ShopColumbia thrives with students, Chicagoans

By Thomas Pardee

A month after opening its doors, Columbia’s latest effort to help spread homegrown artwork across the campus and city is thriving, organizers said.

ShopColumbia, the recently opened boutique located on the first floor of the Wabash Campus Building, 623 S. Wabash Ave., sells a variety of work created by current Columbia students and faculty. Since its launch on Oct. 16 as part of the college’s “Talk the Walk” curatorial tour, its managers said it has attracted attention from both students and Chicagoans at large.

“We’re getting a lot of foot traffic,” said Anna Mary LeBlanc, ShopColumbia’s coordinator. “A lot of the smaller items like greeting cards, jewelry, purses, scarves and hats have sold well. But at the same time we’ve gotten people that are not from the Columbia community purchase some of the larger items, like framed prints, loose prints and other photographs.”

Students from many departments are actively using or factoring it into their plans for future projects.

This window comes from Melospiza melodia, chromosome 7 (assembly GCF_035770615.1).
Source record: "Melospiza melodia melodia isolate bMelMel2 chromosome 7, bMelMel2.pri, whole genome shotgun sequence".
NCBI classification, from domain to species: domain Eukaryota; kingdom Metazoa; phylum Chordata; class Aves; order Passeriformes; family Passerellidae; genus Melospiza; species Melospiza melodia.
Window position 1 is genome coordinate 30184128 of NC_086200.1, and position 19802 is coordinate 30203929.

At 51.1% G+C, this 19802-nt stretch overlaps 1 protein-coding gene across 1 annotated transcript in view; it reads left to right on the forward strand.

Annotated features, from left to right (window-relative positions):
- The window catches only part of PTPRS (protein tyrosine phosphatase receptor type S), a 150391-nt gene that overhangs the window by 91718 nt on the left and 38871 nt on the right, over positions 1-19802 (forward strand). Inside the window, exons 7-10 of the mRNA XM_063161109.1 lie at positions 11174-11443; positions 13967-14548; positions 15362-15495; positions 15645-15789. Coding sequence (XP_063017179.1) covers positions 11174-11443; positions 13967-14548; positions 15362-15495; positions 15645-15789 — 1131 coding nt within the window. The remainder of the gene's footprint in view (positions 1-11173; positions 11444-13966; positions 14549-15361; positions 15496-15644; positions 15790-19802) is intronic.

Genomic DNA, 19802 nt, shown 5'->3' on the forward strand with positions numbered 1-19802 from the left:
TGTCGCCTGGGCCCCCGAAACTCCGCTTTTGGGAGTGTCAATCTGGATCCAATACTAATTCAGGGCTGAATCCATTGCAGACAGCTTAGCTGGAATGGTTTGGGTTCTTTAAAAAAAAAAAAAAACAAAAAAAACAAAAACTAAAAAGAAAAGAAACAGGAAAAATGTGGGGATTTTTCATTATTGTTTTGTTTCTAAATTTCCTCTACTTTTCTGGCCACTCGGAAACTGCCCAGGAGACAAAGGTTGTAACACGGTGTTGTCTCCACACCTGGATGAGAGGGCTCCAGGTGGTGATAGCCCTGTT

Kelly Schulz, a sophomore fine arts major, said ShopColumbia serves as an artistic inspiration for her, and already has her thinking more practically about her own marketability.

“I’m going to bring in a disk of my artwork and see if it’s what they’re looking for. I think ShopColumbia is an awesome idea.”

Mark Kelly, vice president of Student Affairs, said the public’s response to the shop has exceeded his expectations.

“[The shop] has come together so quickly and been so well-received,” Kelly said. “I think over time it’s going to become a destination on campus.”

LeBlanc said the store has encountered fewer problems than expected. She said within six months she hopes the store will have ironed out its “behind-the-scenes” hang-ups, like its cumbersome computer database that tracks sales and payments.

Kelly said the store serves as a way for students to understand the market and even as a focal point for those outside the Columbia  community to understand the college.

“What are these crazy art students doing? What do they create? It’s a way to provide a public presence and to boost public interaction,” Kelly said.

LeBlanc said few other stores like ShopColumbia exist.

“We’re one of the only stores that shows currently enrolled students’ work that isn’t produced for a class,” LeBlanc said. “We’re helping the students from a business perspective, instead of just a production perspective. This is how you market your work to galleries and price for audience. This is how you package your goods.”

VIDEO: ShopColumbia

Video by Thomas Pardee